Polycystic Ovarian Syndrome — PCOS
Women are often diagnosed with polycystic ovarian syndrome, PCOS, after trying to conceive or seeking help for an irregular cycle. The condition sounds intimidating and strange and many patients don’t completely understand what PCOS means for their fertility or what steps to take next. The good news is that PCOS doesn't mean you're infertile — it just means that getting pregnant will take a little bit more work. The other good news is that you have the power to make a big difference in your own health and your fertility. We're here to help you learn how.
What is PCOS?
Polycystic ovarian syndrome, or PCOS, affects five to ten percent of women in North America and is the leading cause of ovulatory based infertility.
There is no known exact cause of PCOS. Women with PCOS frequently have a mother or sister with the condition but there is still not enough evidence to confirm a genetic link to the disorder. Because many women with PCOS have problems maintaining a healthy weight, most research is concerned withthe relationship between PCOS and the body’s ability to use insulin.
PCOS manifests in increased insulin resistance, limiting the body’s capacity to metabolize insulin and glucose. The results can include: glucose intolerance, impaired glucose metabolism, elevated lipid profile, high blood pressure, mood swings and irritability.
The pancreas is exerted to produce insulin, but the insulin is not able to transport glucose (sugar) into the cells because of a hormonal imbalance or because of too many fat cells. The excess insulin in the blood leads to excess glucose in the blood, creating conditions for prediabetes and weight gain. If untreated, PCOS can lead to obesity, heart disease, diabetes and some cancers.
Symptoms of PCOS
Though some women with PCOS have no symptoms, most will have one or more of the following:
- Weight gain or obesity
- Excessive and/or abnormal hair growth
- Irregular periods or complete absence of menstruation (amenorrhea)
- Enlarged ovaries covered with cysts
- Insulin resistance/hyperinsulinemia
What does PCOS have to do with getting pregnant?
The primary role of insulin is to regulate the changing of food into energy. When insulin can’t do this, it builds in excess, blocking the liver from producing globulin, a protein that binds sex hormones. This restricts some cells from being affected by testosterone.
High insulin and an excess of male hormones in the blood influence the ovaries to produce more androgens than they normally would. The androgens tell follicles to grow extremely fast and thus, shut down before an egg is even produced.
Weight gain associated with high insulin of PCOS, especially in the abdomen, creates the hormone called leptin. This hormone negatively affects the effects of Follicle Stimulating Hormone (FSH). In any form of medicine, it’s agreed upon that this chain of reactions negatively impacts your ability to ovulate normally.
Ultimately, PCOS creates menstrual cycles that are very irregular (or even non-existant) which makes is difficult to conceive. Women with PCOS have fewer chances per year to achieve pregnancy, and because cycles are irregular, timing intercourse to occur within their fertile window is much more difficult.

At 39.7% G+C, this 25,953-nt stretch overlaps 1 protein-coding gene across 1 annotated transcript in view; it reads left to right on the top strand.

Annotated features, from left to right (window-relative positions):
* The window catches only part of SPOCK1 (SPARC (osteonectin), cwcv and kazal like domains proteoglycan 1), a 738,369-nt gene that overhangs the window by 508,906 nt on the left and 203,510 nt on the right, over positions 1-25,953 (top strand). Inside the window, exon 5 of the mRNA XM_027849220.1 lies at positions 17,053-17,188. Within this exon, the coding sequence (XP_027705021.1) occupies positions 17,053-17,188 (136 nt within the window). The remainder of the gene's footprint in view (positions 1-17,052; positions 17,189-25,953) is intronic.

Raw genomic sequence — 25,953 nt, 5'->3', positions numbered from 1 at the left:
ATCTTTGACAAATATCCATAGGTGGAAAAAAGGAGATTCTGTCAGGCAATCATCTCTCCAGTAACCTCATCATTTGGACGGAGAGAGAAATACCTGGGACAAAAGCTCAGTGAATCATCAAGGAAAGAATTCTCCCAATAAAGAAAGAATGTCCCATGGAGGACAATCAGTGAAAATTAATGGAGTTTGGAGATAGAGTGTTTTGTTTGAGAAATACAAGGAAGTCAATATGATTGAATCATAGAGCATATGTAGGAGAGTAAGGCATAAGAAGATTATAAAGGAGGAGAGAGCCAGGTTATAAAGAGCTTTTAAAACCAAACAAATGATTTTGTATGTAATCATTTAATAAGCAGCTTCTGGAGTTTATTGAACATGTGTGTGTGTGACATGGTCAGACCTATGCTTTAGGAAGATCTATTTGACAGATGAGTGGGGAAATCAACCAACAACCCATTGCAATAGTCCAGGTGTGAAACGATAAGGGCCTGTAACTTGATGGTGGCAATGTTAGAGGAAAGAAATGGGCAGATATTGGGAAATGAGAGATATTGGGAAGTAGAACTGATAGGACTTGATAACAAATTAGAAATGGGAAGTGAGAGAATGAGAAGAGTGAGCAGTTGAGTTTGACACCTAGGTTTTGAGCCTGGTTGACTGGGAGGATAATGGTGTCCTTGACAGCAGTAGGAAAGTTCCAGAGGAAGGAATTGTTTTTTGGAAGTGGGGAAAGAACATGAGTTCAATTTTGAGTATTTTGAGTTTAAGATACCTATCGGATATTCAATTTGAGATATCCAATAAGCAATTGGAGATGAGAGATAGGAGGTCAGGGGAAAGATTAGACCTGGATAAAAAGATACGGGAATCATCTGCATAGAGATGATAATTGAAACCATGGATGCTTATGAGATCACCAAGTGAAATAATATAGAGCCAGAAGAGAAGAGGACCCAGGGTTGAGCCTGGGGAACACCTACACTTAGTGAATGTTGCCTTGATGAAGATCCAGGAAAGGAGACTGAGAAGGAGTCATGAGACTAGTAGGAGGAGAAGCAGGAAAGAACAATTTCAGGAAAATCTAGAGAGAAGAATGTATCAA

What are my treatment options?
For both Western and Chinese medicine the first line of treatment is diet and weight control. The goal is to regulate the blood sugar, decrease insulin resistance and improve glucose metabolism to stabilize mood and weight. With some women, reducing insulin levels and improving insulin sensitivity through weight loss, a low glycemic diet and exercise may restore normal ovulation.
Our approach treats underlying imbalances causing hormonal irregularities to correct the problem and the symptoms together. Thorough evaluations, specialized acupuncture treatments, and nutritional guidelines are used to regulate the menstrual cycle. Chinese herbs are also extremely effective in stimulating ovulation and can be discussed with your acupuncturist.
For any treatment option, make sure to stick with your game plan since results can take a few months to appear. You’ll notice that cycles become more regular, indicated by mid-month vaginal discharge and elevated temperatures. Eventually, you’ll also see weight reduction, clearer skin, and less abnormal hair growth.
Here are some things you can actually get started on to tackle PCOS issues right away:
Try at least 30 minutes of exercise each day. Note: this does NOT mean becoming a triathlete or training for a marathon! Balance is key and the goal is to get your heart rate up and gradually minimize excess weight.
Eat your leafy greens. If you already do, up the amount to 5 servings a day. Need help with recipes? We’ve got you covered.
Eat low-glycemic carbs, like whole grains and vegetables. Avoid the white ones, like rice, bread, and starchy foods low in nutritional value.
Eat small meals and snacks at least every 3-5 hours to keep your blood sugar stable. Proteins like hummus, nuts, and hard-boiled eggs are great for you because they keep you full longer.
Limit or avoid your dairy intake. If you do drink milk, enjoy full-fat, organic milk.
Add some cinnamon to your breakfast in the morning to help decrease insulin resistance.
- Try also adding probiotics and prebiotics into your daily routine. They’ll keep your intestinal tract clean and healthy to promote better digestion.